Grad Group to Host Eighth Biennial Symposium, Titled “Feed Your Head: Food as Material and Metaphor”

Posted November 3rd, 2011 at 4:59 pm.

feedyourheadDarra Goldstein, a pioneer in the field of food studies, will deliver the keynote address at “Feed Your Head: Food as Material and Metaphor,” the eighth biennial graduate-student symposium organized and hosted by graduate students in Bryn Mawr College’s interdisciplinary Graduate Group in Archaeology, Classics, and History of Art.

Scheduled for next Friday, Nov. 11, and Saturday, Nov. 12, the event will bring emerging scholars from around the United States to campus to share their work on food, food practices, and their cultural representations. The symposium is free and open to the public.

In conjunction with the symposium, an exhibition of food-related objects, prints, photos, and paintings from Bryn Mawr College Special Collections will be on display in the Kaiser Reading Room of the Rhys Carpenter Library from Nov. 11 through Dec. 22. The exhibition curators are Ph.D. students Lauren Crampton, and Jennifer Hoyt, who co-chaired the conference committee.

Keynote speaker Goldstein is the Francis Christopher Oakley Third Century Professor of Russian at Williams College, the founding editor and editor-in-chief of Gastronomica: the Journal of Food and Culture, and the editor of the California Studies in Food and Culture Series published by the University of California Press. In addition to her numerous scholarly publications, she has published four cookbooks. She has consulted for the Council of Europe as part of an international group exploring ways in which food can be used to promote tolerance and diversity, and under her editorship the volume Culinary Cultures of Europe: Identity, Diversity and Dialogue was published in 2005 to commemorate the 50th anniversary of the signing of the European Cultural Convention.

Goldstein will deliver her keynote address, titled “The Hungry Gaze: Food and Its Cultural Representations,” at 4:45 p.m. in Carpenter B21 on Friday, Nov. 11. An open reception will follow. Goldstein will also offer brief closing remarks on Saturday evening.

On Saturday, twelve graduate students representing a range of fields in the humanities and humanistic social sciences will present papers. The schedule of public events runs from 8:45 a.m. to 6:10 p.m., with a lunch break from 12:15 -2:15 p.m. The papers are divided thematically into four groups; a discussion will follow each set of three presentations (see the event schedule).

Selecting conference participants was the most difficult part of organizing the conference, said co-chair Crampton.

“We looked for a variety of topics, and we wanted to make sure that all the disciplines in the Graduate Group were represented,” Crampton said. “We looked for quality, of course, and for papers that could be grouped thematically to foster discussion among panelists.”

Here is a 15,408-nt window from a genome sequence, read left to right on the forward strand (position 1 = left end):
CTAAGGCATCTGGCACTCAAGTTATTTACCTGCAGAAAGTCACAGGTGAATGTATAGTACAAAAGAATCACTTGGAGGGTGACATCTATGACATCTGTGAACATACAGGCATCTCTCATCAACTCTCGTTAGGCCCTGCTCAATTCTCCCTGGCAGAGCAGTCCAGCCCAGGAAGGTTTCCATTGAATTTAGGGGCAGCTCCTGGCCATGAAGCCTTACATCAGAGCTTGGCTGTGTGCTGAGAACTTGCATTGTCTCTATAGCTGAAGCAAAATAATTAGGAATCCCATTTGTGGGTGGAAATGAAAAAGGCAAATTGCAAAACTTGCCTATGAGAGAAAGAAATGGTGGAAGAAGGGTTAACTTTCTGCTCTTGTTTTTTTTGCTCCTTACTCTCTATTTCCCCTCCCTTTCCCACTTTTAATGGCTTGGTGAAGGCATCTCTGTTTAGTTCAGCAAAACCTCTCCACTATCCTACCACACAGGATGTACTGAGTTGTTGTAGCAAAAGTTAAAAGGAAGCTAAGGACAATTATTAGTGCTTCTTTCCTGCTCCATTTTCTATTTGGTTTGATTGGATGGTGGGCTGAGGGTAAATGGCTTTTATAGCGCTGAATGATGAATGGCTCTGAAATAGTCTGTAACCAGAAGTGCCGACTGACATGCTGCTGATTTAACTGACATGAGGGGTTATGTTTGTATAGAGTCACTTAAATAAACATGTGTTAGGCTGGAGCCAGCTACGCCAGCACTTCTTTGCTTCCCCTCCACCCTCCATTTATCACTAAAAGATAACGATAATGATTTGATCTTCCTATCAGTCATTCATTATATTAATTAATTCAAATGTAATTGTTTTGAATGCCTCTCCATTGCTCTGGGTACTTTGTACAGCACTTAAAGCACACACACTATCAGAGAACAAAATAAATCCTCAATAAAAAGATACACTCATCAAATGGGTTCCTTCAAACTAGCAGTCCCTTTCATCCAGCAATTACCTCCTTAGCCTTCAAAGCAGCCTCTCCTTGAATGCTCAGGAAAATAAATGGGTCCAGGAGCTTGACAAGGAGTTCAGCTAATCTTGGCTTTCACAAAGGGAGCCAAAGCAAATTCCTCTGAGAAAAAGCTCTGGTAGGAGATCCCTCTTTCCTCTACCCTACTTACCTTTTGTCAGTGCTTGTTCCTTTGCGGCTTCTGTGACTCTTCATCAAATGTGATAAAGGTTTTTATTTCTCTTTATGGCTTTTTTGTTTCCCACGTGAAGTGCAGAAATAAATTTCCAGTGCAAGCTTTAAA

Both of the co-chairs are Ph.D. students in Greek, Latin, and Classical Studies—an unusual situation, since co-chairs usually represent different departments. “But Jennifer and I have very different approaches—even our fields are quite different,” Crampton says.

Graduate students in all three departments that make up the Graduate Group serve on the committee, and students at all stages of their graduate-school careers are welcome to participate.

Each biennial seminar’s overarching topic is chosen by a vote of all the students in the graduate group, and the entire group is also invited to nominate and endorse candidates for the keynote-speaker role.

“Darra Goldstein was our top choice,” Crampton says. “We are delighted that she accepted!”

Crampton says that organizing the conference has given her invaluable professional experience. “I hadn’t had a lot of leadership experience, so this took me a little bit outside my comfort zone,” she says. “It is an incredible opportunity to learn about how the academic world works behind the scenes.”

Crampton hopes that undergraduates will be well represented in the audience as well. “If you’re considering an academic career, this is a great way to see what kinds of opportunities you might have as a graduate student.”

This year’s Graduate Group symposium is dedicated to the memory of Phyllis Pray Bober,  who “recognized the important relationship between food and culture and found joy in sharing her passion for food studies with her colleagues and students.” Bober served as dean of the Graduate School of Arts and Sciences at Bryn Mawr College from 1973 to 1980 and held dual appointments in the Departments of Classical and Near Eastern Archaeology and History of Art. She was renowned for preparing feasts based on ancient banquets in her own kitchen and providing seminars on historical cuisine. In 1999 she published Art, Culture, and Cuisine: Ancient and Medieval Gastronomy, and a second volume was in progress when she died.

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